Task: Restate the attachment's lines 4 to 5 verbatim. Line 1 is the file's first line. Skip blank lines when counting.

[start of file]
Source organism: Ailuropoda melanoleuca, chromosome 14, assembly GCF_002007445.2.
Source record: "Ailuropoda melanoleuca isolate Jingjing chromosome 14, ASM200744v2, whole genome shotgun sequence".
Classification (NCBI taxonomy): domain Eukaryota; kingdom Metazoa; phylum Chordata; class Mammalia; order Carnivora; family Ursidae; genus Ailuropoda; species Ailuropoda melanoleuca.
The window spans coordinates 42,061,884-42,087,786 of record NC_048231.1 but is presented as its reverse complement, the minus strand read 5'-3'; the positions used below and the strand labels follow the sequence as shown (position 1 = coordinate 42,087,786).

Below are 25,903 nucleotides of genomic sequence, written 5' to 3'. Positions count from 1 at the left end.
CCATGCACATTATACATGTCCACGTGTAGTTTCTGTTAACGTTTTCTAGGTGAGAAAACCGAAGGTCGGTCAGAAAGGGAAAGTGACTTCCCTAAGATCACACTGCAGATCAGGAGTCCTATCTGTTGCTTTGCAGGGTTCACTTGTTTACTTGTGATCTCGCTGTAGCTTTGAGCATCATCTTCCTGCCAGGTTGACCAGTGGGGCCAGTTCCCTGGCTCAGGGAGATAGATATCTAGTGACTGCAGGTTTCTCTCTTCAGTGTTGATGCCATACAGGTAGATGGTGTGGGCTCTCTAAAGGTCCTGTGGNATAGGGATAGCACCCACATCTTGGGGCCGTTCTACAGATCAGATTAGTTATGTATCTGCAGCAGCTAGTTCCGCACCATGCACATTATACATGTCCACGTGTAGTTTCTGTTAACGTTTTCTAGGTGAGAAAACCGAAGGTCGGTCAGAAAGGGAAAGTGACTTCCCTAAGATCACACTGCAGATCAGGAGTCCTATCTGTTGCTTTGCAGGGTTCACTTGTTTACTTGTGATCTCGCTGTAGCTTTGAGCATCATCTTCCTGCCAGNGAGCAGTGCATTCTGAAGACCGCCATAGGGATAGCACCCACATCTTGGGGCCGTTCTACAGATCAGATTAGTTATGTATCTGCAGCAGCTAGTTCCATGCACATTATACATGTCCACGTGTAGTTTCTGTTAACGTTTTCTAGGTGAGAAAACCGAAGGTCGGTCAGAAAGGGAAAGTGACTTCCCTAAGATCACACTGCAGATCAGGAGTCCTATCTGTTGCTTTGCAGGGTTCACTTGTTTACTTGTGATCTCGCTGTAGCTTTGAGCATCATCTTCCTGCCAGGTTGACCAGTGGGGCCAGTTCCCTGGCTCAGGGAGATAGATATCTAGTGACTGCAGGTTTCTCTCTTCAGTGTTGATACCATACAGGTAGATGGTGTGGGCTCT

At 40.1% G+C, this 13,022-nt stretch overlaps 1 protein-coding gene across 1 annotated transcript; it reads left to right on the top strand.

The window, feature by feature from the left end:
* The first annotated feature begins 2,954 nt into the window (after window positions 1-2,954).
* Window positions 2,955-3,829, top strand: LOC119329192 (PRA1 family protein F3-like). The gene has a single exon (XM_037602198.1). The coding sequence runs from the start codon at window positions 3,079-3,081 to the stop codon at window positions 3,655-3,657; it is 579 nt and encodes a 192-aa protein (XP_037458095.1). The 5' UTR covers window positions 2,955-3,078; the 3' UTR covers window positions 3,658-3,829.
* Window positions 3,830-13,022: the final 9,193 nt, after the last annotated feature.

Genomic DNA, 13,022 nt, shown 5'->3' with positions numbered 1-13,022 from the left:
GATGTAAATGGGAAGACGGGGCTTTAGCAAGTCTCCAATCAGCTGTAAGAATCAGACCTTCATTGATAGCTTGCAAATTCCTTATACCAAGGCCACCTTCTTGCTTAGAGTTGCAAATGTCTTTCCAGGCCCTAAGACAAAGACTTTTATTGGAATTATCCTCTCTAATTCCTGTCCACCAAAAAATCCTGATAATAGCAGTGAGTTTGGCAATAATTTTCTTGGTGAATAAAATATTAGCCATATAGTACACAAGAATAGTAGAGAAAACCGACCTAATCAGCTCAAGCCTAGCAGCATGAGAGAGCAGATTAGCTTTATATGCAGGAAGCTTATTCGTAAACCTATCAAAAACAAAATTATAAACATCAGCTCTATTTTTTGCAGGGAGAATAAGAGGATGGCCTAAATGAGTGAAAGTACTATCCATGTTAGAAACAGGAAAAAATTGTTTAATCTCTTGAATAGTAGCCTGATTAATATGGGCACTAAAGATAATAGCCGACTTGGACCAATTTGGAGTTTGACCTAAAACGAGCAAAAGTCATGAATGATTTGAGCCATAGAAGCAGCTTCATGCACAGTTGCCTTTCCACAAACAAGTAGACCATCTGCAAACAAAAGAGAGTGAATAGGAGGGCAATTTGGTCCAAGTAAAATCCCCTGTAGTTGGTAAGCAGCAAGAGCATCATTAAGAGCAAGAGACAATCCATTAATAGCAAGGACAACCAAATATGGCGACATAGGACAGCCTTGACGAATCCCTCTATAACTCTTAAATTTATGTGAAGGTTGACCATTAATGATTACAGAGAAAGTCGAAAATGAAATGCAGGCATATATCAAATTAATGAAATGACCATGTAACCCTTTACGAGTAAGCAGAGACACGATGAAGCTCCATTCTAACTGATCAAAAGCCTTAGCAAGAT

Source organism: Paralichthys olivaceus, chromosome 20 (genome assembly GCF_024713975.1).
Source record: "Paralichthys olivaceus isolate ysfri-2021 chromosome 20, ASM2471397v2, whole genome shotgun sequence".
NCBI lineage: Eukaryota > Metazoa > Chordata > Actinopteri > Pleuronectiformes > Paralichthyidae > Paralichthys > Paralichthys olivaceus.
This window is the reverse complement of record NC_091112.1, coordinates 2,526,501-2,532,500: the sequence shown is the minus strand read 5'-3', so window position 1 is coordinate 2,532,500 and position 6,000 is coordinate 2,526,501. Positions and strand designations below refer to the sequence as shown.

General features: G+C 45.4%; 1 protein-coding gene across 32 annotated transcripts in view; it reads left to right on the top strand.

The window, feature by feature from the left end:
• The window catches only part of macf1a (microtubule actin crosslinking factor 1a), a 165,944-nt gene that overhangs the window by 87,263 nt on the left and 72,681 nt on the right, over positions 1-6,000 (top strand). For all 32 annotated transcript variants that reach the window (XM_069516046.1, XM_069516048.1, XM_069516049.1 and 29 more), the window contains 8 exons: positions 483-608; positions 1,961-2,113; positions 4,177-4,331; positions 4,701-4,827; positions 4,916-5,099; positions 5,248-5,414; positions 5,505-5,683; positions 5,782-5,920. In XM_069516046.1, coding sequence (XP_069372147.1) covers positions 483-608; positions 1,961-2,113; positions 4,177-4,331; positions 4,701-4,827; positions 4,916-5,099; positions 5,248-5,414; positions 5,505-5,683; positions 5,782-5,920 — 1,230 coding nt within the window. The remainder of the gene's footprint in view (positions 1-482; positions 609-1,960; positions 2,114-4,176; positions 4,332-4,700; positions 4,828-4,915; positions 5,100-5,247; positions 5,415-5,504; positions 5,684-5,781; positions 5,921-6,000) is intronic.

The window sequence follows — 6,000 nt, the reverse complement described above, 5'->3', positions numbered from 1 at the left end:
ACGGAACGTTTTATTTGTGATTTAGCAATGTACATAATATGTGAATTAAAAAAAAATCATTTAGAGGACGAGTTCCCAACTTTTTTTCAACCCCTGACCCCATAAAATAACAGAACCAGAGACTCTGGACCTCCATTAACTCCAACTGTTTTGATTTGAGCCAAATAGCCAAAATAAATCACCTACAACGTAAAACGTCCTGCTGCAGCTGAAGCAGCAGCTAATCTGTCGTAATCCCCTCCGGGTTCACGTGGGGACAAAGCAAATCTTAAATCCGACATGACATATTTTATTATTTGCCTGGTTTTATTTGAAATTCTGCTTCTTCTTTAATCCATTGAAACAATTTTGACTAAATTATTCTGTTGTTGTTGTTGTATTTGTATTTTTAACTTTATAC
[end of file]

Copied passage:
The window spans coordinates 42,061,884-42,087,786 of record NC_048231.1 but is presented as its reverse complement, the minus strand read 5'-3'; the positions used below and the strand labels follow the sequence as shown (position 1 = coordinate 42,087,786).

Below are 25,903 nucleotides of genomic sequence, written 5' to 3'. Positions count from 1 at the left end.